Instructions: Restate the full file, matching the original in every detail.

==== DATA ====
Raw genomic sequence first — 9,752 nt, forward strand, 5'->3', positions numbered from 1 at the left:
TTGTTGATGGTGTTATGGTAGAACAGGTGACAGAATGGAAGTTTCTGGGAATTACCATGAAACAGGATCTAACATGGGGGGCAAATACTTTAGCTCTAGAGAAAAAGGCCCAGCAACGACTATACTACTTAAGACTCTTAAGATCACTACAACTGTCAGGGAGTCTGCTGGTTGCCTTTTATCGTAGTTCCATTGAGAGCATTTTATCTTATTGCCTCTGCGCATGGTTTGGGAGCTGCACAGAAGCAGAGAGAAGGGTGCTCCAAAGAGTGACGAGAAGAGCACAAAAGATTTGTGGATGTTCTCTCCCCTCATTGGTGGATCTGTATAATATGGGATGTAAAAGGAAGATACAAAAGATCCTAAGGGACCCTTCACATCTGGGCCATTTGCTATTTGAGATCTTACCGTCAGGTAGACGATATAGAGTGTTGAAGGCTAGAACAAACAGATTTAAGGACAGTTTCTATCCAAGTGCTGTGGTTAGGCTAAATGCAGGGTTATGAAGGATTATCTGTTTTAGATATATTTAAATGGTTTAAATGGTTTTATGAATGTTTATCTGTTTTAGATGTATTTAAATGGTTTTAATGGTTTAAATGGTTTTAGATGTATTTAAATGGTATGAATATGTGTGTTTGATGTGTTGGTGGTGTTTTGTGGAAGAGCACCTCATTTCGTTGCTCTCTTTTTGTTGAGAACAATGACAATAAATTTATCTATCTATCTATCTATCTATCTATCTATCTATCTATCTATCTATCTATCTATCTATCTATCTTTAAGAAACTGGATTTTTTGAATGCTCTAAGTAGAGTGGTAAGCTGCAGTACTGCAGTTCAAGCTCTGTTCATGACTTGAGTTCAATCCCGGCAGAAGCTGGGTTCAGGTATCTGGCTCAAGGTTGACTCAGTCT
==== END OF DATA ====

Raw genomic sequence first — 9,752 nt, forward strand, 5'->3', positions numbered from 1 at the left:
TTGTTGATGGTGTTATGGTAGAACAGGTGACAGAATGGAAGTTTCTGGGAATTACCATGAAACAGGATCTAACATGGGGGGCAAATACTTTAGCTCTAGAGAAAAAGGCCCAGCAACGACTATACTACTTAAGACTCTTAAGATCACTACAACTGTCAGGGAGTCTGCTGGTTGCCTTTTATCGTAGTTCCATTGAGAGCATTTTATCTTATTGCCTCTGCGCATGGTTTGGGAGCTGCACAGAAGCAGAGAGAAGGGTGCTCCAAAGAGTGACGAGAAGAGCACAAAAGATTTGTGGATGTTCTCTCCCCTCATTGGTGGATCTGTATAATATGGGATGTAAAAGGAAGATACAAAAGATCCTAAGGGACCCTTCACATCTGGGCCATTTGCTATTTGAGATCTTACCGTCAGGTAGACGATATAGAGTGTTGAAGGCTAGAACAAACAGATTTAAGGACAGTTTCTATCCAAGTGCTGTGGTTAGGCTAAATGCAGGGTTATGAAGGATTATCTGTTTTAGATATATTTAAATGGTTTAAATGGTTTTATGAATGTTTATCTGTTTTAGATGTATTTAAATGGTTTTAATGGTTTAAATGGTTTTAGATGTATTTAAATGGTATGAATATGTGTGTTTGATGTGTTGGTGGTGTTTTGTGGAAGAGCACCTCATTTCGTTGCTCTCTTTTTGTTGAGAACAATGACAATAAATTTATCTATCTATCTATCTATCTATCTATCTATCTATCTATCTATCTATCTATCTATCTATCTATCTTTAAGAAACTGGATTTTTTGAATGCTCTAAGTAGAGTGGTAAGCTGCAGTACTGCAGTTCAAGCTCTGTTCATGACTTGAGTTCAATCCCGGCAGAAGCTGGGTTCAGGTATCTGGCTCAAGGTTGACTCAGTCT